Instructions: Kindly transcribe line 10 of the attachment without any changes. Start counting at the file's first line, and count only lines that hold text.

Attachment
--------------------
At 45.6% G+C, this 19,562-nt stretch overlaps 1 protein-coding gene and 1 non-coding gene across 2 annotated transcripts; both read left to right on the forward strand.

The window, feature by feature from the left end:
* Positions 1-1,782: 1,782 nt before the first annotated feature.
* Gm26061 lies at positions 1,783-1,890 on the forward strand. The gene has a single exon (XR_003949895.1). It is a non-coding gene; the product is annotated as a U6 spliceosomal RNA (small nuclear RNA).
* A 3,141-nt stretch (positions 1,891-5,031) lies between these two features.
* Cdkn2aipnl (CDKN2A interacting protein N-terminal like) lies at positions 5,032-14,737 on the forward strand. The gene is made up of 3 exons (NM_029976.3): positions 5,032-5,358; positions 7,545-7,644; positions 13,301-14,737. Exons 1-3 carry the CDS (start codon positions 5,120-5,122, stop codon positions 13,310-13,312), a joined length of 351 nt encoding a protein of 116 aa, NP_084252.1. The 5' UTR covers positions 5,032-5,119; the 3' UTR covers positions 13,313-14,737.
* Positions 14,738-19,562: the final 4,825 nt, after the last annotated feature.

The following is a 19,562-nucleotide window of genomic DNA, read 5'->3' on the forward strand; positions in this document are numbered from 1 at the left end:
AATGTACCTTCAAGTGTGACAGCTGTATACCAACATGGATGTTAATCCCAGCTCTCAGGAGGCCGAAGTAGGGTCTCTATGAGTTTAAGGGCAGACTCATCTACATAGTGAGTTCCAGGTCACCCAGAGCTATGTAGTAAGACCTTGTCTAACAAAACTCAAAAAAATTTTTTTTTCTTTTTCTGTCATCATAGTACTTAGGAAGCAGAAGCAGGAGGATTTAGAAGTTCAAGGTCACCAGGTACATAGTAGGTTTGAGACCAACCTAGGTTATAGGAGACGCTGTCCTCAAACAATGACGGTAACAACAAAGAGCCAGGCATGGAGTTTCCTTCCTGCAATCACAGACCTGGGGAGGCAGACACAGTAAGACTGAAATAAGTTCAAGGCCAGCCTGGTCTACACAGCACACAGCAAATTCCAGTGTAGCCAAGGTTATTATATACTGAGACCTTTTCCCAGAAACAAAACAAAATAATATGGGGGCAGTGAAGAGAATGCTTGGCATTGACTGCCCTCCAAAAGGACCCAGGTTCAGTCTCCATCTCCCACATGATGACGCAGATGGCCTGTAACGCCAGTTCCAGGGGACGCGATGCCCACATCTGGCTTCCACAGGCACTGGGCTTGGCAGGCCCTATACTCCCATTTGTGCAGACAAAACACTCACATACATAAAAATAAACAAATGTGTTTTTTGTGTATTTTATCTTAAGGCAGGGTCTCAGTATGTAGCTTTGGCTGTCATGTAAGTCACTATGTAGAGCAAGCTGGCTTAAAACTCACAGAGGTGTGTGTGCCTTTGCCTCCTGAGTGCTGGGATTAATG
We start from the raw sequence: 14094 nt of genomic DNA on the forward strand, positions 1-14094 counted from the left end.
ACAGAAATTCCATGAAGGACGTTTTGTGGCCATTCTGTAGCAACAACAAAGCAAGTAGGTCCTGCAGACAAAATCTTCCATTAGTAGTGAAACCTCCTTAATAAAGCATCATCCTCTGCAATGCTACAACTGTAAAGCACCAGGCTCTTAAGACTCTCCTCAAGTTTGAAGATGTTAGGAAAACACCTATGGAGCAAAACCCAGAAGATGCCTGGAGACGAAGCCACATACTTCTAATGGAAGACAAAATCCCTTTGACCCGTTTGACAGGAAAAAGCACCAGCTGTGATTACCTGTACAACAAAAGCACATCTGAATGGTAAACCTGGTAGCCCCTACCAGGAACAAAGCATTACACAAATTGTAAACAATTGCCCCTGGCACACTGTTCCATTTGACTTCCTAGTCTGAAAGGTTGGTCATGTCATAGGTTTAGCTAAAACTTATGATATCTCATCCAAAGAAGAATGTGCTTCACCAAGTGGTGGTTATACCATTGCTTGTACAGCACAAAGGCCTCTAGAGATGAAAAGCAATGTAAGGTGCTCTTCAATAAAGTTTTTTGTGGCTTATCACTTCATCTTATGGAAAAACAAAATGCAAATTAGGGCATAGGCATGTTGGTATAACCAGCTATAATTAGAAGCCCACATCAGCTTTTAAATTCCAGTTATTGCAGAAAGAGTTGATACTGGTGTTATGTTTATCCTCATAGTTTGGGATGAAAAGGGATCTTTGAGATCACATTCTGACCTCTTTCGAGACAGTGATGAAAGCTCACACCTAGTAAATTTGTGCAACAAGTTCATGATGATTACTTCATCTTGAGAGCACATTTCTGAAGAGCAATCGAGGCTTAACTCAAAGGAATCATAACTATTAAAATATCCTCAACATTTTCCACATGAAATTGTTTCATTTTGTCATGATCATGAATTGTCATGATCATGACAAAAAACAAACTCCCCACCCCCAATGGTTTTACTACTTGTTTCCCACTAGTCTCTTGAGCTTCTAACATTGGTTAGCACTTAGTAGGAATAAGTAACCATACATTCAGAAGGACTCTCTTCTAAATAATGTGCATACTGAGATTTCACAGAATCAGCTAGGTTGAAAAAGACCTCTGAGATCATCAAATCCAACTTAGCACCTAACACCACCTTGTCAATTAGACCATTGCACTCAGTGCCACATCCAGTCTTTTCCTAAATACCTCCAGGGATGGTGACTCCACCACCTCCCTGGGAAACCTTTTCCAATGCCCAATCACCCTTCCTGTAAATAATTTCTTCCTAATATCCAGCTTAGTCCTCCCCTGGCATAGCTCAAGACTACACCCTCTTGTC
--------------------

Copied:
We start from the raw sequence: 14094 nt of genomic DNA on the forward strand, positions 1-14094 counted from the left end.